Peel away the facade of fabulousness and the life of even the most powerful style star is often far more fragile than it seems.
Take John Demsey, the former Executive Group President at the Estée Lauder Companies. A three-decade Lauder stalwart, Demsey helped steer the company from a mid-sized privately-run family concern to a publicly-traded cosmetics giant worth, at its peak, over $100 billion.
Last winter, as his father lay gravely ill and his mother began battling cancer, the rest of Demsey’s world unexpectedly imploded. In early March 2022, Demsey was forced to retire from Lauder after he reposted an Instagram meme that contained the N-word.
Demsey insisted he’d misinterpreted the meme, which was initially shared by the rapper Chingy.
Despite removing the post within hours, pressure from both Lauder employees and “call-out” accounts like Estee Laundry saw Demsey’s 31-year career at Lauder end in barely a week. Branded a racist — and quieted as part of a legal agreement with his former employer — Demsey had been canceled.
“It felt like I’d been the victim of an identity theft,” Demsey, 67, told The Post in an exclusive interview, his first since the Instagram fiasco 18 months earlier. “I made a mistake and I corrected it. But the life I had before this happened simply does not exist anymore.”
The mementos of that life cover nearly every surface of the six-story East Side townhouse, which Demsey, who’s divorced, bought in 2018 and shares with his 14-year-old daughter, Marie-Hélène, eight dogs, and a pair of cats.
Demsey has spent the majority of his post-Lauder existence here — sometimes angry, sometimes depressed, often exercising (he’s dropped 35 pounds), but mostly cooped-up and clearly contrite.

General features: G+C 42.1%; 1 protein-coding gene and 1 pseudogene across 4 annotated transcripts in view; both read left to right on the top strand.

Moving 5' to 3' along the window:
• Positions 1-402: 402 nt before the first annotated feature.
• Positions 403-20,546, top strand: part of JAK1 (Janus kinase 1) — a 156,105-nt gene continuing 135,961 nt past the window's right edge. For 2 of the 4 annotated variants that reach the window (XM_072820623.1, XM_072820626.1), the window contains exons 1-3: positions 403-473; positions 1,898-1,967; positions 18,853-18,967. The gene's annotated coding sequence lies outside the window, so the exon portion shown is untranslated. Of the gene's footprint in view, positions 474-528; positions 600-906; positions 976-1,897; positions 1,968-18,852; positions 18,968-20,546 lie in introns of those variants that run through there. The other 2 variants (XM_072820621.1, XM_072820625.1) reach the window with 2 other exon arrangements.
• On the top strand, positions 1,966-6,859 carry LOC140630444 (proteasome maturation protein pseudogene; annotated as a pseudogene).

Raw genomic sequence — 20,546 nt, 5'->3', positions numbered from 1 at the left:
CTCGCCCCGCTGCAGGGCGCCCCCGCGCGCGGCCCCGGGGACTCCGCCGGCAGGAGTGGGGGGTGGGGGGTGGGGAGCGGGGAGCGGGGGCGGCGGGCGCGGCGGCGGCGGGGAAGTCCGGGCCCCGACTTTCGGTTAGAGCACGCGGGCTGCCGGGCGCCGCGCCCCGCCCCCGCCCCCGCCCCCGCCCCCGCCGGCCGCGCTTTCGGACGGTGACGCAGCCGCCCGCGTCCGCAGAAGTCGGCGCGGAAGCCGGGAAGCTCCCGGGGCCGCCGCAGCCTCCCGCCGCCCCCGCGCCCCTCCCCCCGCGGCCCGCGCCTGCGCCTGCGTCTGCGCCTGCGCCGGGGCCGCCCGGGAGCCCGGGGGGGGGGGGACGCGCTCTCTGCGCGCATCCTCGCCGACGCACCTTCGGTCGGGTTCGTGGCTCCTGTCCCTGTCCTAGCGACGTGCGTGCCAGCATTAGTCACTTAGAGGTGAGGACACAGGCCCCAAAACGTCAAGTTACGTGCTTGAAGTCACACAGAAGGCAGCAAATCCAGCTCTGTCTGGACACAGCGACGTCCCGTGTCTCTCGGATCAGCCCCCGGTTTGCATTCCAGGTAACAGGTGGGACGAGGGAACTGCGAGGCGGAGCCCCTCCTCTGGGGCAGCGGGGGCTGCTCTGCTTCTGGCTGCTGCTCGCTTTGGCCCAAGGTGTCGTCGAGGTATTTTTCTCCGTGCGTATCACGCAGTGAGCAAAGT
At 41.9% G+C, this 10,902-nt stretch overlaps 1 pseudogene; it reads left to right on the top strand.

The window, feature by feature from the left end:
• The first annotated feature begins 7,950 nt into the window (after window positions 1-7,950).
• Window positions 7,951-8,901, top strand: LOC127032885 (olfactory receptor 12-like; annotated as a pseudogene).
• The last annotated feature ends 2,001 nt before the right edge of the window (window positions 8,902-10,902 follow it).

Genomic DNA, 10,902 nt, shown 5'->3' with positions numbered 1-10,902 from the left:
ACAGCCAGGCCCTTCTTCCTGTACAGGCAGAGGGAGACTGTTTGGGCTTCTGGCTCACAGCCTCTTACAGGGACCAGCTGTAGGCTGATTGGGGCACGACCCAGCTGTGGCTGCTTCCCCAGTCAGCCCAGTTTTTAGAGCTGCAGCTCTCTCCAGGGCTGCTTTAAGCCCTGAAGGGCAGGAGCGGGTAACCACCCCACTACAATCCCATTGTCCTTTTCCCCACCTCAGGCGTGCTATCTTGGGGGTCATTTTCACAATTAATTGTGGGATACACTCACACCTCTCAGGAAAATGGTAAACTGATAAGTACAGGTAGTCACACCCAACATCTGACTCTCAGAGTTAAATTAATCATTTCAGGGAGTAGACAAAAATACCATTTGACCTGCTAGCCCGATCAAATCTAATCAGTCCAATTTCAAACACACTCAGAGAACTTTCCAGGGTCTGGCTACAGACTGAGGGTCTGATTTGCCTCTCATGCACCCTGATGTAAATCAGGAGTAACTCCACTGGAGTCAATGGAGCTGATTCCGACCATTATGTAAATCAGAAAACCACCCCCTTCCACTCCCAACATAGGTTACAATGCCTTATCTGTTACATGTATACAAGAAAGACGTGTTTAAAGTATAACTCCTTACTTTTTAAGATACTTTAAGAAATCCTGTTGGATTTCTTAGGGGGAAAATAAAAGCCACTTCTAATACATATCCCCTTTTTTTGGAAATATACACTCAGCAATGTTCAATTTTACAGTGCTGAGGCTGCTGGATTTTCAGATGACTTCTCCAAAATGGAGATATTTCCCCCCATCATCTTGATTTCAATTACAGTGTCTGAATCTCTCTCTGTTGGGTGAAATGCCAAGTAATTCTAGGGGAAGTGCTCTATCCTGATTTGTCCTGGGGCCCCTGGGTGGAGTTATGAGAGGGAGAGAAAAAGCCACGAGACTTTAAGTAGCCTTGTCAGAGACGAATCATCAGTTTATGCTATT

“I almost feel like I’ve been under house arrest,” he deadpanned. “And when I do go out, people act as if they’ve sat shiva for me.”
In the multi-billion dollar world of luxury and beauty, few stars cast a wider shine than Demsey. Tall and imposing, the Stanford-educated exec was equally adept at creating buzz and making money.
“Demsey has always had a deep sense of what consumers want before they want it,” said Professor Thomai Serdari, Director of the Fashion and Luxury MBA Program at New York University, of Demsey’s tenure at Lauder. “He is very good at commercializing brands … while providing the glue that makes ventures work.”
Demsey’s presence at Lauder was particularly potent in two areas: far-sighted advertising campaigns and his chairmanship of the MAC AIDS fund, which has raised $500 million for HIV research over the past 25 years.
In the ad world, Demsey is best known for the decades of VivaGlam promotions he oversaw for MAC Many of their stars were black — RuPaul, Rihanna, Diana Ross, Missy Elliott, Nicki Minaj. And Demsey’s intimacy with African-American artistry provided him with a level of racial maneuverability rarely afforded to white execs.
“Long before the era of George Floyd, John was one of the most culturally attuned people when it came to inclusivity,” longtime former Wall Street Journal fashion reporter Teri Agins told The Post. “John was accepted by black people because it always felt like he was in the culture.”